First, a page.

The solar photovoltaic plant, Rio Tinto's first company-owned solar facility, is expected to supply Koodaideri's electricity demand during peak solar generation times and about 65% of the mine's average electricity demand.
It will consist of about 100,000 panels, covering 105 hectares.
Construction is expected to start later this year, subject to government approvals, and is due to be finished in 2021.
Complementing that will be the 12MWhr battery energy storage system that will provide spinning reserve generating capacity to support a stable, reliable network.
The solar plant and battery are expected to lower Rio Tinto's annual carbon dioxide emissions by about 90,000t compared to conventional gas-fired generation.
Rio Tinto Iron Ore chief executive Chris Salisbury said building the company's first solar plant in the Pilbara was a milestone for the business and an important step in reducing its carbon dioxide footprint in the region.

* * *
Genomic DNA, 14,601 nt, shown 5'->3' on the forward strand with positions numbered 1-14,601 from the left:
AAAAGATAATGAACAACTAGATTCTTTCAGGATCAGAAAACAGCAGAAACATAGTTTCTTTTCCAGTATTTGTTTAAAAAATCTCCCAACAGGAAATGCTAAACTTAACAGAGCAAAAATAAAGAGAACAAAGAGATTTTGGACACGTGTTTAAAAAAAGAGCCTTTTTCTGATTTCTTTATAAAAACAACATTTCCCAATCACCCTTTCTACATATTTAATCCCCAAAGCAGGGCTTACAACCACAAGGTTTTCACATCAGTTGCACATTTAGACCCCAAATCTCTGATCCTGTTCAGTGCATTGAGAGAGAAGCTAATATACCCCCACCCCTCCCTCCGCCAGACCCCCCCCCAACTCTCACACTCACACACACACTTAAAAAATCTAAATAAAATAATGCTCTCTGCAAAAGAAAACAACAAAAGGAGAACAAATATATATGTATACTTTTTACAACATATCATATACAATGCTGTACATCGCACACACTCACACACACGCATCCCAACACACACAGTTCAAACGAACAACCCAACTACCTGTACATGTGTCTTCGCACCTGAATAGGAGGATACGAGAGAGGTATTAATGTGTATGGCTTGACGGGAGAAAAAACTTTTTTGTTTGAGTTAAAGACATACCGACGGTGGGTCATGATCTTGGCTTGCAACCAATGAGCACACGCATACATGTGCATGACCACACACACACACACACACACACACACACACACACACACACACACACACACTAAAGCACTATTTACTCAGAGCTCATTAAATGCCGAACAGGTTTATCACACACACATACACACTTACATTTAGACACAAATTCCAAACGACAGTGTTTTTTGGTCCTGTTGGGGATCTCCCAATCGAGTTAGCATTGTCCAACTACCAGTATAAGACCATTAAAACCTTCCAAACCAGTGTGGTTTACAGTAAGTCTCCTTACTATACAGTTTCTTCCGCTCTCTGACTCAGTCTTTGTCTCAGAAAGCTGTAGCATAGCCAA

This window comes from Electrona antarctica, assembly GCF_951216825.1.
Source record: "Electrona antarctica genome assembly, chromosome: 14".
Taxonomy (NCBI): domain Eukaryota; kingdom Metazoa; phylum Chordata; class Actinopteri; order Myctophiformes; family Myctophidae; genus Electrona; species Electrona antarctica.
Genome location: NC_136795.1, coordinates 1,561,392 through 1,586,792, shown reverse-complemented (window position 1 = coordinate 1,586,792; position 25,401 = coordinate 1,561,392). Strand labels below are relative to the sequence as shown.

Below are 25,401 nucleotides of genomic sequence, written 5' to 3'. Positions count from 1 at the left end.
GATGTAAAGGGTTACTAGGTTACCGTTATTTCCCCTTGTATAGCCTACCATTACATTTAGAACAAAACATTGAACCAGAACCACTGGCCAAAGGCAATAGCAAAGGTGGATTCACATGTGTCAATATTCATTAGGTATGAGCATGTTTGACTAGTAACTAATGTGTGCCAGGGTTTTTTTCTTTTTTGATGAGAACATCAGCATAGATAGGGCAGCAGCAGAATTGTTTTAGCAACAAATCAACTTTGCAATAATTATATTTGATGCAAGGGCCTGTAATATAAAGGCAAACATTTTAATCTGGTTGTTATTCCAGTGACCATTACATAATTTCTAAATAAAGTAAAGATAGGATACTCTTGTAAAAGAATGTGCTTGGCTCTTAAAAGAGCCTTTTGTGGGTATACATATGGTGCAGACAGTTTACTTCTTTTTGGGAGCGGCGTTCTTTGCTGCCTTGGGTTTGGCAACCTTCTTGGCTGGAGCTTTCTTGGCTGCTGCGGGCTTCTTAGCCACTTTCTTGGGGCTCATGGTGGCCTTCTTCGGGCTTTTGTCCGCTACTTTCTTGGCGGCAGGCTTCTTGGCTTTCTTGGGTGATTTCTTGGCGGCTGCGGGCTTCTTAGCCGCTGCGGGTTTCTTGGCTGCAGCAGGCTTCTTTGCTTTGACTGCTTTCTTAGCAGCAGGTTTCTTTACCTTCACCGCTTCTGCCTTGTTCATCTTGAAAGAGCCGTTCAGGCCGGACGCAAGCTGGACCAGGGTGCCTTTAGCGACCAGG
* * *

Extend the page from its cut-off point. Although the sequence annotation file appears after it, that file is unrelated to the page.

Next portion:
"We are investigation additional renewable energy options in the Pilbara as well as other opportunities to reduce emissions across our entire global portfolio, building on the 43% reduction in absolute greenhouse gas emissions since 2008," he said.
Rio Tinto is working to define new emissions reduction targets from 2020.
Koodaideri is about 35km northwest of Rio Tinto's Yandicoogina mine and about 110km from the town of Newman.
Funding for the solar plant and battery sits within Rio Tinto's existing guidance for sustaining capital expenditure in its iron ore business.
Rio Tinto's Weipa operation in northern Queensland sources power from an on-site solar facility.